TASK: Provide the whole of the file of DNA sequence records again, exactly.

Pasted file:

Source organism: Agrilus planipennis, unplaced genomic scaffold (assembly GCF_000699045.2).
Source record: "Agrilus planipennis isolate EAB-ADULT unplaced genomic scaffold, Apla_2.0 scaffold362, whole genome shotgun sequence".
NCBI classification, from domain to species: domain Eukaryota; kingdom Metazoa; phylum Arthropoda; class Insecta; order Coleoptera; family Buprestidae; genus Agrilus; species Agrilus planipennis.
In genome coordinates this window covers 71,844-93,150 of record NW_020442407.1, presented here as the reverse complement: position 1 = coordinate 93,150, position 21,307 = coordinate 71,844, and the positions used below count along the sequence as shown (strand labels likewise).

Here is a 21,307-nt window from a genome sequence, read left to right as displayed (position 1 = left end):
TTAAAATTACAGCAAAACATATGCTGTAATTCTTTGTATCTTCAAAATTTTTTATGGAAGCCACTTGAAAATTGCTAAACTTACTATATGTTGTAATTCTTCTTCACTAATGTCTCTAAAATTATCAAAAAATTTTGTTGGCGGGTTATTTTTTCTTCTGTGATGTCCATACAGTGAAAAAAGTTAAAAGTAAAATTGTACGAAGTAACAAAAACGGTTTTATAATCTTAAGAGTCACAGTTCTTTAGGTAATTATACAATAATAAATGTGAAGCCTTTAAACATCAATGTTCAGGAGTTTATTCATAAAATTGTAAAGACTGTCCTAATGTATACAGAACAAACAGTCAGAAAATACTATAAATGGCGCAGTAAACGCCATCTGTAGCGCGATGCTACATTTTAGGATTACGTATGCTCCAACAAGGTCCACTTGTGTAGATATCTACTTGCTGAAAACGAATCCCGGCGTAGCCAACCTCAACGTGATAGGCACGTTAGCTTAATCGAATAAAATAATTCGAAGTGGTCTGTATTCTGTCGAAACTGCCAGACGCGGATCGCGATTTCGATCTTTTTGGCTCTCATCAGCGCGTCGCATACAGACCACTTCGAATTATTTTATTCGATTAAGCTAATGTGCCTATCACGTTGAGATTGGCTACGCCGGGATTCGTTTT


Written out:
Source organism: Agrilus planipennis, unplaced genomic scaffold (assembly GCF_000699045.2).
Source record: "Agrilus planipennis isolate EAB-ADULT unplaced genomic scaffold, Apla_2.0 scaffold362, whole genome shotgun sequence".
NCBI classification, from domain to species: domain Eukaryota; kingdom Metazoa; phylum Arthropoda; class Insecta; order Coleoptera; family Buprestidae; genus Agrilus; species Agrilus planipennis.
In genome coordinates this window covers 71,844-93,150 of record NW_020442407.1, presented here as the reverse complement: position 1 = coordinate 93,150, position 21,307 = coordinate 71,844, and the positions used below count along the sequence as shown (strand labels likewise).

Here is a 21,307-nt window from a genome sequence, read left to right as displayed (position 1 = left end):
TTAAAATTACAGCAAAACATATGCTGTAATTCTTTGTATCTTCAAAATTTTTTATGGAAGCCACTTGAAAATTGCTAAACTTACTATATGTTGTAATTCTTCTTCACTAATGTCTCTAAAATTATCAAAAAATTTTGTTGGCGGGTTATTTTTTCTTCTGTGATGTCCATACAGTGAAAAAAGTTAAAAGTAAAATTGTACGAAGTAACAAAAACGGTTTTATAATCTTAAGAGTCACAGTTCTTTAGGTAATTATACAATAATAAATGTGAAGCCTTTAAACATCAATGTTCAGGAGTTTATTCATAAAATTGTAAAGACTGTCCTAATGTATACAGAACAAACAGTCAGAAAATACTATAAATGGCGCAGTAAACGCCATCTGTAGCGCGATGCTACATTTTAGGATTACGTATGCTCCAACAAGGTCCACTTGTGTAGATATCTACTTGCTGAAAACGAATCCCGGCGTAGCCAACCTCAACGTGATAGGCACGTTAGCTTAATCGAATAAAATAATTCGAAGTGGTCTGTATTCTGTCGAAACTGCCAGACGCGGATCGCGATTTCGATCTTTTTGGCTCTCATCAGCGCGTCGCATACAGACCACTTCGAATTATTTTATTCGATTAAGCTAATGTGCCTATCACGTTGAGATTGGCTACGCCGGGATTCGTTTT